8 Early Signs And Symptoms Of Pregnancy Implantation

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When does pregnancy implantation occur? Implantation is a physiological process in which the embryo attaches to the uterus for development. It is the earliest event of pregnancy that usually happens between six to 12 days after ovulation. However, the implantation days may vary slightly depending on when the fertilization occurred after the ovulation, such as in the early fertility window or later.

Some women may experience symptoms such as cramps and bleeding during implantation. However, this may go unnoticed in a few cases. Read on to know the signs and symptoms of implantation and when it usually occurs.

What Is Implantation?

Implantation (of the human embryo) is the attachment of the fertilized egg (the blastocyst) to the lining of the uterus. It is an entirely natural process and an early stage of pregnancy that happens a week after ovulation (1).

Around 15 to 25% of women experience implantation bleeding (2) but is usually mistaken for menstruation as it happens at the same time of your cycle.

When Does Implantation Occur?

In most cases, implantation takes place around nine days after ovulation, but sometimes it may occur as early as seven days or as late as 12 days. So, if ovulation takes place on the 14th day after a period (average 28-day cycle), implantation might occur on the 23rd day.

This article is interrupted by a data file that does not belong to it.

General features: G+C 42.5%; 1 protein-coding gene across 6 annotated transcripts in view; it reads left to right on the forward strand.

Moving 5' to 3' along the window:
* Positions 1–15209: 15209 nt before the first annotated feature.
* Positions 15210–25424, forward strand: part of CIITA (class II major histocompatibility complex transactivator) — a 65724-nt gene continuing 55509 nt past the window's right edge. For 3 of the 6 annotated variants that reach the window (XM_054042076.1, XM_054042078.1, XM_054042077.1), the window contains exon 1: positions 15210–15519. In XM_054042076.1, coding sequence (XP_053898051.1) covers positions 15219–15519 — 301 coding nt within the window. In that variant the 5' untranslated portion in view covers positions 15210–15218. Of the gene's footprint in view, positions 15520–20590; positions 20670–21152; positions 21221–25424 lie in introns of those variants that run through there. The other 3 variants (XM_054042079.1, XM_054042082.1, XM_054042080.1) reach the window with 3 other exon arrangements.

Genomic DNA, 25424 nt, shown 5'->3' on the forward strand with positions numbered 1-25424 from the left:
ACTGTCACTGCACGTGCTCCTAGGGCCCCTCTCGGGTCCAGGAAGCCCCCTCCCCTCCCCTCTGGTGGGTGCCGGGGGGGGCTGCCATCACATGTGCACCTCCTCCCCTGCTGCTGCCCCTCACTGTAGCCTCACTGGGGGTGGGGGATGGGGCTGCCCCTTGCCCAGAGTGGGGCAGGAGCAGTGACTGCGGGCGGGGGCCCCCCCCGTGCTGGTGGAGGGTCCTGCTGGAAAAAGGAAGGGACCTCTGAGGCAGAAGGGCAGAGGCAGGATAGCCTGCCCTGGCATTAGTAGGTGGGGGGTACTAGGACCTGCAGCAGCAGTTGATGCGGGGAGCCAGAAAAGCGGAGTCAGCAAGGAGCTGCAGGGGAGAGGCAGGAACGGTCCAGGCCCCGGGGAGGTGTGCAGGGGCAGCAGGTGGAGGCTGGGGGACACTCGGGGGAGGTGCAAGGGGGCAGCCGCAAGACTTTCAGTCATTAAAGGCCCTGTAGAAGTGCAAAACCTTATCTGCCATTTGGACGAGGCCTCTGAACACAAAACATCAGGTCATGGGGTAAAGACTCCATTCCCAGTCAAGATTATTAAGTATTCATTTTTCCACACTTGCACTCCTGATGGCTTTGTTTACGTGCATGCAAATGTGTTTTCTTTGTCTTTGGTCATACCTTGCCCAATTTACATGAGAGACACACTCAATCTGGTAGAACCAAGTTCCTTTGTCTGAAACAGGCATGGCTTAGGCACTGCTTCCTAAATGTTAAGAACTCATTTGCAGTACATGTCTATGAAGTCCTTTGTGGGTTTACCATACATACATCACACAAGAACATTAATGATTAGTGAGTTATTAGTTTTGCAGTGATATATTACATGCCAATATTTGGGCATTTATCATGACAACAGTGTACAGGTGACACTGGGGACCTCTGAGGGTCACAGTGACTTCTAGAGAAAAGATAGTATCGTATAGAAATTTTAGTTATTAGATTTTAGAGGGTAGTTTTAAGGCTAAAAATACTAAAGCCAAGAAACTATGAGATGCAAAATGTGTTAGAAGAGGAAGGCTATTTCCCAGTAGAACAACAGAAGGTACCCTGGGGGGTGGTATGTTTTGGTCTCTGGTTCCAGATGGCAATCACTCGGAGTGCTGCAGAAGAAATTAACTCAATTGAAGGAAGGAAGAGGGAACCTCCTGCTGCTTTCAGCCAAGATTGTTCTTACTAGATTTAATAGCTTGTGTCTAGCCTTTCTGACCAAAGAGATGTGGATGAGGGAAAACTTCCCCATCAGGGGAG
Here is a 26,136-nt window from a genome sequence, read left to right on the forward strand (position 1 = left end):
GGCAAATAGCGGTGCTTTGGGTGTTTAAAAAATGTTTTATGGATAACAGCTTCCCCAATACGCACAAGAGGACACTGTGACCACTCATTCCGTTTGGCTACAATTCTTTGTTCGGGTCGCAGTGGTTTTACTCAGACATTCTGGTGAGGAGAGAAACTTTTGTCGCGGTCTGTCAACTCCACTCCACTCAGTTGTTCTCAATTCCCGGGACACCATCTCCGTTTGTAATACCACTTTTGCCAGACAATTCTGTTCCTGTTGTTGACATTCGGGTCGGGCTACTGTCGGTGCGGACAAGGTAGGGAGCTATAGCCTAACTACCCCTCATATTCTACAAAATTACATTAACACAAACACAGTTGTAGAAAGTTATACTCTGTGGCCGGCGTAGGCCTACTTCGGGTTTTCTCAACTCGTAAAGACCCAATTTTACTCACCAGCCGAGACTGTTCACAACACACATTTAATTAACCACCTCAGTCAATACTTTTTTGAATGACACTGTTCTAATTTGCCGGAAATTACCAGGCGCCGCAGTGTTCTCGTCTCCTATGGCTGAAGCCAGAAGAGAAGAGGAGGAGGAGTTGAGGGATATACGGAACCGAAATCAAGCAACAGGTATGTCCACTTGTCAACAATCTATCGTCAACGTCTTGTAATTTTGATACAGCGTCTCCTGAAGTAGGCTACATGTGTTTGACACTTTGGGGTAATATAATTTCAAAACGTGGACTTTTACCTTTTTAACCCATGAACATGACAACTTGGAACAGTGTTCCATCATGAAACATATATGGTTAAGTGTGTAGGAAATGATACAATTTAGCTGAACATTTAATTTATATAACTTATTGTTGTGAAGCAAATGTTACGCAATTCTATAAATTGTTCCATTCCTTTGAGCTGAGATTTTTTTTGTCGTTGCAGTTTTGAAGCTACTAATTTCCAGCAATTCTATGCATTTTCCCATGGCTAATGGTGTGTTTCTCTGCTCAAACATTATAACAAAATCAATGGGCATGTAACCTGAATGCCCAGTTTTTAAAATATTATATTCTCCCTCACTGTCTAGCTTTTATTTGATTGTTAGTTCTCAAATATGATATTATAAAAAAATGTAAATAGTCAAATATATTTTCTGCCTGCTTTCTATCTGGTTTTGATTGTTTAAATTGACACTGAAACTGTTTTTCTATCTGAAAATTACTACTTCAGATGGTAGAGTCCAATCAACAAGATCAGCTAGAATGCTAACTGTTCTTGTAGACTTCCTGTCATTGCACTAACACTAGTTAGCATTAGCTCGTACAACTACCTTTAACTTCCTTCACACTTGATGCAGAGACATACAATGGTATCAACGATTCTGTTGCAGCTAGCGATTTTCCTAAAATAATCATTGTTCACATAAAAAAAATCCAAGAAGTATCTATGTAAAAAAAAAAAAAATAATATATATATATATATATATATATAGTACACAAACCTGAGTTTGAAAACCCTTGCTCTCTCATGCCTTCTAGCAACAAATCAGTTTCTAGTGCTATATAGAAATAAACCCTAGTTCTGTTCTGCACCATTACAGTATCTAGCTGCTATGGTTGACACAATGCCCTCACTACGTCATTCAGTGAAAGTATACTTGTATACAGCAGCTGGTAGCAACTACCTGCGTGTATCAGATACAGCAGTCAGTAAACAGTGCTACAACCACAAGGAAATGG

During ovulation, the ovaries release the eggs. When the sperm enters the fallopian tube, it fertilizes the egg within 12 to 24 hours of ovulation. The fertilized egg, known as a zygote, then travels down the fallopian tube. During this time, the zygote multiplies several times to form a blastocyst, which enters the uterine cavity in five to six days after fertilization.

It then implants to the uterus in a day or two. Therefore, the whole process from fertilization to implantation takes six to ten days. This means that implantation occurs between the 20th and 24th days of your regular menstrual cycle (3).

Possible Signs And Symptoms Of Pregnancy Implantation

Every pregnancy is different, and so are the implantation symptoms. They may also differ from the first pregnancy to the subsequent ones. Some women do not notice any symptoms associated with implantation. Listed below are the possible implantation signs.

 1. Implantation bleeding or spotting

It is one of the primary symptoms of implantation and happens when the embryo embeds into the uterine wall (4). Implantation bleeding may be pinkish, scanty, and not as red and heavy as the period bleeding. It is not consistent and does not form clots. The bleeding may be on and off and last from a few hours to two days.

2. Implantation cramping

The second common symptom after spotting is implantation cramping, which is similar to period cramping (5). However, these cramps are milder and are less painful, and may last for a couple of days. You may experience them in your back and lower abdomen. They are sometimes associated with continuous contractions in the uterine wall. If the cramping is severe and longer, making it unbearable, it is advisable to see your doctor.